Most of us have heard about – or tried to defuse – at least one student who blew a gasket over their inability to get into a course that they thought they had to take during the next term.  Since we’ve just finished the registration period for spring, I’ve been thinking a bit more about our analysis of one item on the 2012 senior survey that relates to students’ course taking experience.  Seniors were asked to respond to the following statement.

“The courses I needed to take were available in the order in which I needed to take them.”

There were five response options ranging from “strongly disagree” to “strongly agree” (we scored them from 1 to 5 for the purposes of statistical analysis).  Our 2012 seniors’ average response score was 3.42.  Their responses were distributed like this:

Strongly Disagree 26 5%
Disagree 87 17%
Neutral 97 19%
Agree 250 49%
Strongly Agree 47 9%

Of course, we’d probably like the vast majority of our students to indicate “agree” or “strongly agree.”  However, just over 40% of our seniors selected “strongly disagree,” “disagree,” or “neutral.”  This begs two questions:

  1. To what degree is our students’ response to this item important?
  2. What could we do to influence our students’ responses in the future?

Most of the time, the story of the aforementioned panicking student concludes with a successful resolution – at least in terms of whether or not they were able to take the courses required to graduate in four years.  Often, a student’s panic can be assuaged when they realize that there are multiple course-taking patterns that will get them to the same outcome.  So, how important should it be to us whether students think that they were able to get into the classes they wanted to take when they thought they needed to take them?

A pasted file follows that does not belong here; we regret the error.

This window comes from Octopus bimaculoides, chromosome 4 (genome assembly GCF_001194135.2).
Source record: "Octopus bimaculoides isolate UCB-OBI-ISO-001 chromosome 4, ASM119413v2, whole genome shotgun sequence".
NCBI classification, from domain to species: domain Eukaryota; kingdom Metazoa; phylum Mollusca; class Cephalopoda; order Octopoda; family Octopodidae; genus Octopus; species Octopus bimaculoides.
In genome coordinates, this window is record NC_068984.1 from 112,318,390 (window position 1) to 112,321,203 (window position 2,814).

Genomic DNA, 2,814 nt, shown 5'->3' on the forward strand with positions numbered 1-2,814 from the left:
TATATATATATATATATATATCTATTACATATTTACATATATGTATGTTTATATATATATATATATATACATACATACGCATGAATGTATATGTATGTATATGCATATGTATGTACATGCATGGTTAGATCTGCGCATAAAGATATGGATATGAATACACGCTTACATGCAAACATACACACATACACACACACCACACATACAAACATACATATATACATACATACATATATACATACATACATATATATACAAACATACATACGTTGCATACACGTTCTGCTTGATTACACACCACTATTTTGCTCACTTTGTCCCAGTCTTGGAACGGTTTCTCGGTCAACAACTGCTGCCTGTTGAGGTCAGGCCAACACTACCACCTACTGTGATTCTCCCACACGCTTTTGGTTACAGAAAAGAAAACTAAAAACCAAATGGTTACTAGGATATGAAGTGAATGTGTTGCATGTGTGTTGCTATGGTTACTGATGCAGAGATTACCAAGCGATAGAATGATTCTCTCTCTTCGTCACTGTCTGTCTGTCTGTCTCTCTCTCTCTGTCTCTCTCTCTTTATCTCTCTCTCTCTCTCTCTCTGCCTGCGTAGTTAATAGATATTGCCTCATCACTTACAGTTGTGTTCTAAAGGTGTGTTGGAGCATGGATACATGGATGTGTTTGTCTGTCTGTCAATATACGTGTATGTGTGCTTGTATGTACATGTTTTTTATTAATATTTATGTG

It turns out that it may actually be pretty important.  We conducted a series of analyses of our senior survey data to identify the experiences that might be most directly influential on two outcomes, 1) the degree to which a senior would choose Augustana again if they could relive their college decision (a proxy for the value that a student thinks they got out of their education), and 2) the degree to which a senior is certain that their post-graduate plan is a good fit for who they are and where they want their life to go (a proxy for the student’s sense of the quality and clarity of their preparation for life after college).  Even after accounting for differences in students’ race, sex, pre-college ACT score, socio-economic status, and a variety of other curricular experiences, the degree to which courses were available in the order the student needed to take them proved to be a positive, statistically significant predictor of both outcomes.  In other words, students who felt courses were available in the order they needed to take them were also more likely to say that they would definitely choose Augustana again and were more certain that their post-graduate plans were a good fit for who they are and where they want their life to go.